In Light of Recent Events in Orlando

I wrote a letter to my Senator today, and I urge you all to do the same, especially if you care at all about the factors that led up to the recent tragedy in Orlando.

I’m lucky to have representatives who shares my beliefs. One of my Senators – Dianne Feinstein – is a proven leader with regards to common sense gun regulations. In the wake of the Orlando shootings, she proposed an amendment barring the sale of guns and explosives to known or suspected terrorists. She also helped lead the fight to pass the 1994 Assault Weapons Ban.

Others are not so fortunate with their representatives. They live in states or districts where their representatives work against their interests, from reproductive rights to voting rights to the right to use whatever bathroom they feel most comfortable.

I have not always had strong feelings with regards to gun control; in fact, I’d say most of my life I’ve been fairly ambivalent. I grew up in a town where the attitudes regarding guns were fairly relaxed. And my family never owned any guns ourselves, which helped keep me on the sidelines despite my surroundings. Even during the rise of mass shooting – starting with Columbine when I was in middle school – I maintained a laissez-faire attitude towards firearms; however, the events of the past year give me great cause for concern regarding the types of firearms available and the ease at which someone can purchase what is essentially a weapon of mass destruction.

And so inspired by people like Hannah Hart and Hank Green, I wrote a letter to Senator Feinstein urging her to continue her support and further requesting that she work in Congress for the following:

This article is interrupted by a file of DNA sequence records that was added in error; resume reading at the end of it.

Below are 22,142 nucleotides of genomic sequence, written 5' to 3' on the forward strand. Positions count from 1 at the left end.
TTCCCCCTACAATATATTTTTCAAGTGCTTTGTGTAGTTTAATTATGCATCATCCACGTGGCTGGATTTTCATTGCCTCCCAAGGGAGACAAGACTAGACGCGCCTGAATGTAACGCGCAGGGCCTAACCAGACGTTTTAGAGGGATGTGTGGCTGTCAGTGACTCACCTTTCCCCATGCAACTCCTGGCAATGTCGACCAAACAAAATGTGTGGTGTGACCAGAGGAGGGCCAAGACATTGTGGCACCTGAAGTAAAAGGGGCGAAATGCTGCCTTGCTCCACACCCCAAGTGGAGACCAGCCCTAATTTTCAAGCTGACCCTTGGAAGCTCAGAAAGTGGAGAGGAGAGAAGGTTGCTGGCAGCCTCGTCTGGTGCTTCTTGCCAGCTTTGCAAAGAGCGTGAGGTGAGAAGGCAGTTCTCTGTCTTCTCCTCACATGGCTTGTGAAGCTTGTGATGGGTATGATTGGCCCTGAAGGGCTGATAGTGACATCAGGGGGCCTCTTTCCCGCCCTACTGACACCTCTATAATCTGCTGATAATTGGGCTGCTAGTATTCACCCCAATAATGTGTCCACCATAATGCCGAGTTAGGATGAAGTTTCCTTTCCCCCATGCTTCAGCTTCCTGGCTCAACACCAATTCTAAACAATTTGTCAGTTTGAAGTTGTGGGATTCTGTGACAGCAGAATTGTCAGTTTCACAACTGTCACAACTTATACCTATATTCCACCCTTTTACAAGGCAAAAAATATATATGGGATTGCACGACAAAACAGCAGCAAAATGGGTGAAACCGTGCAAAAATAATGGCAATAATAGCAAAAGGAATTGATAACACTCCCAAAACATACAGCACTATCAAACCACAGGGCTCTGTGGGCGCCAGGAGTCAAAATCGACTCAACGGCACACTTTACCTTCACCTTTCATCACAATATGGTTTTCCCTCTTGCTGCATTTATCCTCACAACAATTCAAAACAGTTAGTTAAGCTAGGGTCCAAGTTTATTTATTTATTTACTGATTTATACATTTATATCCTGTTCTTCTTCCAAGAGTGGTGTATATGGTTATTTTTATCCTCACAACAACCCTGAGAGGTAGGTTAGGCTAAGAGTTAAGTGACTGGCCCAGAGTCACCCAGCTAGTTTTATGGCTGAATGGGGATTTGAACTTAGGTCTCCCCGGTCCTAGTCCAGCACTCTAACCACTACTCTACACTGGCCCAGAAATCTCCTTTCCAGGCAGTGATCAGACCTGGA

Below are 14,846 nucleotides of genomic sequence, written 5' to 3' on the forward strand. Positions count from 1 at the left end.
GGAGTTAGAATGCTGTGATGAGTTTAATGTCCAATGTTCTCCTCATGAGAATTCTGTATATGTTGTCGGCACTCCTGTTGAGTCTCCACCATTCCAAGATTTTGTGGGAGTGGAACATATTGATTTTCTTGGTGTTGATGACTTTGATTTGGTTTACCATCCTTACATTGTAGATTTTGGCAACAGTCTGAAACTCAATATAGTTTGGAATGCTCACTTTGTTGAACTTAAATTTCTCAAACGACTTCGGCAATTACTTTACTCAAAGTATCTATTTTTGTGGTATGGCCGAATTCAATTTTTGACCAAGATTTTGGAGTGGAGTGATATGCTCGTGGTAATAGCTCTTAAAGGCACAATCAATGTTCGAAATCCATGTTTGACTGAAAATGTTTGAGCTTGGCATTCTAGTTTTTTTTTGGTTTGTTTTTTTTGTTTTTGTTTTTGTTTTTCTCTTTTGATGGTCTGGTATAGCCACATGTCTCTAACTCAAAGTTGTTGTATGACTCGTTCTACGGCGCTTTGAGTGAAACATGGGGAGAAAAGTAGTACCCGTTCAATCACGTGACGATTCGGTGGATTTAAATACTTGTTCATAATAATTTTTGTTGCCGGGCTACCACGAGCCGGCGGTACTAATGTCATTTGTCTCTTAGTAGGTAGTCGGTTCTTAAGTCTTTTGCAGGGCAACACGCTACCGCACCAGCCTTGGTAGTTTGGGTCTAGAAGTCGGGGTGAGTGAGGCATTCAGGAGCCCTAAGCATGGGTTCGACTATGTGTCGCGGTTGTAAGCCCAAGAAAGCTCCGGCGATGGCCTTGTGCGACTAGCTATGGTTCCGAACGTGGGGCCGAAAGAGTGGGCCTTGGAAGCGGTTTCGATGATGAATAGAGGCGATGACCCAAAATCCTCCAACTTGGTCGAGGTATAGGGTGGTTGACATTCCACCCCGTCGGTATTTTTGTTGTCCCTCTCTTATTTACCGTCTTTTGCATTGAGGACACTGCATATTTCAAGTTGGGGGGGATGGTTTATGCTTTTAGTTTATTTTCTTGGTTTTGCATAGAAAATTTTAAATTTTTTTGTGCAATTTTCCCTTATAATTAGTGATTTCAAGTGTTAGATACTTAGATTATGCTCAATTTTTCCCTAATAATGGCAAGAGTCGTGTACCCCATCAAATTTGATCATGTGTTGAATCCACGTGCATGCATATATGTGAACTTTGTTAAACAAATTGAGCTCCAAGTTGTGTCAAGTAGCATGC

1. A ban on high-capacity magazines for rifles
  2. Re-instating funding for the CDC to study gun violence as a public health issue.

So I ask you all again: please write your own letters. Look up your Senators and Representative and their office addresses. Find out where they stand on the issues you care about, whether it’s gun regulations, LGBT issues, the economy, infrastructure, law enforcement, whatever. Tell them who you are and what you’re passionate about and what you’d like them to do about it. Be polite. Write it out by hand, so they know you care enough to spend extra time. Then fold your letter, place it in an envelope, stick a stamp on it, and mail it to them. If you don’t have any stamps, go buy some. It’s a small price to pay to let your voice be heard by the very people who can effect change.

My Letter to Senator Dianne Feinstein